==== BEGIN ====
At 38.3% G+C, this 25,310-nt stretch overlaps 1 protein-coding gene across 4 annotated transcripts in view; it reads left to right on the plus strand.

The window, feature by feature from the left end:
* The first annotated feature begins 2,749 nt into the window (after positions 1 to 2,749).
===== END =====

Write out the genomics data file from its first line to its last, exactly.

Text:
At 38.3% G+C, this 25,310-nt stretch overlaps 1 protein-coding gene across 4 annotated transcripts in view; it reads left to right on the plus strand.

The window, feature by feature from the left end:
* The first annotated feature begins 2,749 nt into the window (after positions 1 to 2,749).